Culinary archaeology: Millet noodles in Late Neolithic China

Nature. 2005 Oct 13;437(7061):967-8. doi: 10.1038/437967a.


Noodles have been a popular staple food in many parts of the world for at least 2,000 years, although it is debatable whether the Chinese, the Italians or the Arabs invented them first. Here we analyse a prehistoric sample of noodles contained in a well preserved, sealed earthenware bowl discovered in the Late Neolithic archaeological site of Lajia in northwestern China. We identify millet as the source of the abundant seed-husk phytoliths and starch grains present in the vessel. This shows that the conversion of ground millet flour into dough that could be repeatedly stretched into long, thin strands for the preparation of boiled noodles was already established in this region 4,000 years ago.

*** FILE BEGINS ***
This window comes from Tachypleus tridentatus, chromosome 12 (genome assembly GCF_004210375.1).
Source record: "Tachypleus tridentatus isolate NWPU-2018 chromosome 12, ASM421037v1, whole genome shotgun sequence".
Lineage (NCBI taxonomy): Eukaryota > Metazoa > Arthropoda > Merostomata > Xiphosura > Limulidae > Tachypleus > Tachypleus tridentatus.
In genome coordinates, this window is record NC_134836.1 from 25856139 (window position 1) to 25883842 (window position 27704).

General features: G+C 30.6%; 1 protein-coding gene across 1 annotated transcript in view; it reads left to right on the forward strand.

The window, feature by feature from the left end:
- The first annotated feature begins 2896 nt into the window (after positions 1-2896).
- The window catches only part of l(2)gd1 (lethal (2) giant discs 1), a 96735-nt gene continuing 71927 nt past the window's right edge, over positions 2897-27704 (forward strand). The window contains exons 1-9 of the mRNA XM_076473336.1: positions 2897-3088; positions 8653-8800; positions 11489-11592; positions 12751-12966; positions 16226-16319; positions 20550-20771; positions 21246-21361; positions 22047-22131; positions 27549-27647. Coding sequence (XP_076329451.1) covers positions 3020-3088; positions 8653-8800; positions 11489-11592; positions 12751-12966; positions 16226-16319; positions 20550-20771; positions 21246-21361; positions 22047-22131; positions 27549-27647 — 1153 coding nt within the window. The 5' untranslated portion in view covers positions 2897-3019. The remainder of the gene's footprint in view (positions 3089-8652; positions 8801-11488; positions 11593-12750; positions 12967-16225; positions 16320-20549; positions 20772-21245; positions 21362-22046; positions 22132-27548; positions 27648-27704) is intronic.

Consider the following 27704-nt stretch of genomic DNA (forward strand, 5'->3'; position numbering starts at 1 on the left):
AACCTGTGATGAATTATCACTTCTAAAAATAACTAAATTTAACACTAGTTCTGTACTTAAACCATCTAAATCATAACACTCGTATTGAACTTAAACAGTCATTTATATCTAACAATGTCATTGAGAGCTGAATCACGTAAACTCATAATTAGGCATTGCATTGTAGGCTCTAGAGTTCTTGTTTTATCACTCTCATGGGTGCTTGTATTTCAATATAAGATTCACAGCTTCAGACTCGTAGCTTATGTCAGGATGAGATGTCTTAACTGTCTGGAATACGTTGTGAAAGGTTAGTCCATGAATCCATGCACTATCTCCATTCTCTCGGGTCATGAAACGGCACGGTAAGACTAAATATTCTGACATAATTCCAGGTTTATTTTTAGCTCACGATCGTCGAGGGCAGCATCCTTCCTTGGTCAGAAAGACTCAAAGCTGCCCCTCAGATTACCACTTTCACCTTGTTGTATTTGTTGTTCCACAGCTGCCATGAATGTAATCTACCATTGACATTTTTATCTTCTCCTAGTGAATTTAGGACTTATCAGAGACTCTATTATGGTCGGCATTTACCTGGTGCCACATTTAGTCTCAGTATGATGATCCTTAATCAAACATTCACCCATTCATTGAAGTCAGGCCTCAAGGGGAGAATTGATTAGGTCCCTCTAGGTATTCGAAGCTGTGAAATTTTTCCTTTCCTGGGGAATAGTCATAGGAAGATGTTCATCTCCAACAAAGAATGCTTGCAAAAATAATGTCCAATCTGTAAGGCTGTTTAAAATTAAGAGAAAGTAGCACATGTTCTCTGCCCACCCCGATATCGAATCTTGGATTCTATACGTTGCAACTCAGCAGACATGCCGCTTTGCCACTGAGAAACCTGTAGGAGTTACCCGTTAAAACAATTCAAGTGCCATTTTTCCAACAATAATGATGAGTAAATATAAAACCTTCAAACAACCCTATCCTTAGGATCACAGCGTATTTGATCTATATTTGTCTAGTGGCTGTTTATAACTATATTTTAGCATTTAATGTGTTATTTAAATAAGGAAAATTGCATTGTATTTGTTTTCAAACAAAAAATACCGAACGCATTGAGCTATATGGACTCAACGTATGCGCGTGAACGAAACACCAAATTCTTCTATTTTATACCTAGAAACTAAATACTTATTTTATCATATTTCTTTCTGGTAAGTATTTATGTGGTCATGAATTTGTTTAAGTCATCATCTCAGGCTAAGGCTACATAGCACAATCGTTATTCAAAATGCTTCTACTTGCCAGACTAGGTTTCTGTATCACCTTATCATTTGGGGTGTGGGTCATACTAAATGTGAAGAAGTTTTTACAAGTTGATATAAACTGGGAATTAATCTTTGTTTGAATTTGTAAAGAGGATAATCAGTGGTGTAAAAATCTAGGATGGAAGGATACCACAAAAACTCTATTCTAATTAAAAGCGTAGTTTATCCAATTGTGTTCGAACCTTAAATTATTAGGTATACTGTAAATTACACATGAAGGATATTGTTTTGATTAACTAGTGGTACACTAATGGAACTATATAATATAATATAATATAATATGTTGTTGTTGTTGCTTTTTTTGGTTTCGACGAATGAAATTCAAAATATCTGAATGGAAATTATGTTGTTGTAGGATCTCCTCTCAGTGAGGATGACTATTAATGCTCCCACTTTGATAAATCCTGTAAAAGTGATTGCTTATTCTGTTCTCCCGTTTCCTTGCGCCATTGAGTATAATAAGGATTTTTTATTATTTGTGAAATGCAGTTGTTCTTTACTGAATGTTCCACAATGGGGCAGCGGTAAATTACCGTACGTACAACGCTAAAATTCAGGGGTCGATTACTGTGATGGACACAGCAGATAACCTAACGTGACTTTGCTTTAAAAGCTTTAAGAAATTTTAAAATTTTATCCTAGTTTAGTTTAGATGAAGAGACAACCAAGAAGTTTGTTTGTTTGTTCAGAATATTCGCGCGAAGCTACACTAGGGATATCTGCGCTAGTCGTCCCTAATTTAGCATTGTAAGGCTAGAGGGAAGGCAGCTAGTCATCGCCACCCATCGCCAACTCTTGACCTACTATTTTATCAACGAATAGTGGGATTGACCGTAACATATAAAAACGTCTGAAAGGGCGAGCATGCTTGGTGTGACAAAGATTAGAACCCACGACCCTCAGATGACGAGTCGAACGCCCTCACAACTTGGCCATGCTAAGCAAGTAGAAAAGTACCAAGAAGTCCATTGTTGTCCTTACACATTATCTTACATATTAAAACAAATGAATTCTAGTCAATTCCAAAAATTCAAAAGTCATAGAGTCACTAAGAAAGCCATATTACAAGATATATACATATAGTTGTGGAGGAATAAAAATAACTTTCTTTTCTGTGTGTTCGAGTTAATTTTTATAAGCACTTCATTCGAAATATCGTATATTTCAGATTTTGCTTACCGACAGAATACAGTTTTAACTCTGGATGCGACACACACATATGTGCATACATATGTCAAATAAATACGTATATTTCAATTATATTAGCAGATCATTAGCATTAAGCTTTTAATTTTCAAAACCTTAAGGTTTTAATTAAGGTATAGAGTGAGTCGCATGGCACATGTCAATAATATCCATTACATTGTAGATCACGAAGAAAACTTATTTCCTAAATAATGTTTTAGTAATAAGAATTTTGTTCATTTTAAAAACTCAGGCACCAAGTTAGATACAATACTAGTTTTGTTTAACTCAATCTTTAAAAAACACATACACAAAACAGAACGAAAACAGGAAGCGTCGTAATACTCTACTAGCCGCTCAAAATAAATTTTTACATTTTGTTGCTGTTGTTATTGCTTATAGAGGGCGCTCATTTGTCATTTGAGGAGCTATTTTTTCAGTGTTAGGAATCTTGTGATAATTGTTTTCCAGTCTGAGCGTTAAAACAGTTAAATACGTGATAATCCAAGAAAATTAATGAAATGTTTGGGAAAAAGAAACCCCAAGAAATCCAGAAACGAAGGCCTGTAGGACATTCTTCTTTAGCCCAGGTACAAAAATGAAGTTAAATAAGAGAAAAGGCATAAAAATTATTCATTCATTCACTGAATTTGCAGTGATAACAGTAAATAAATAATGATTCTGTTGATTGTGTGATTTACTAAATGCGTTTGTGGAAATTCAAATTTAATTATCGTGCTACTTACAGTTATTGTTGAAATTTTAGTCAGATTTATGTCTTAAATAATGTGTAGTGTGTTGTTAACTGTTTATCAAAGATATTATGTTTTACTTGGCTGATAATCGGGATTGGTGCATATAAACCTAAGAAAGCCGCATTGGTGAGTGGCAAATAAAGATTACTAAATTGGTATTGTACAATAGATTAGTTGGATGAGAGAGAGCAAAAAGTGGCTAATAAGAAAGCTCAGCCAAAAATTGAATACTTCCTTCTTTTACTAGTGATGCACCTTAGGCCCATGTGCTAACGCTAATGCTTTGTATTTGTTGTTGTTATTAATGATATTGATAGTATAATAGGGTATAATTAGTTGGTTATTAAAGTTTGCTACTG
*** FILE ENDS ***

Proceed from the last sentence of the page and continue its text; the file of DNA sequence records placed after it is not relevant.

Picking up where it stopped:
Publication types

  • Historical Article

MeSH terms

  • Agriculture / history
  • Archaeology
  • Ceramics
  • China
  • Cooking / history
  • Food / history*
  • History, Ancient
  • Panicum*
  • Time Factors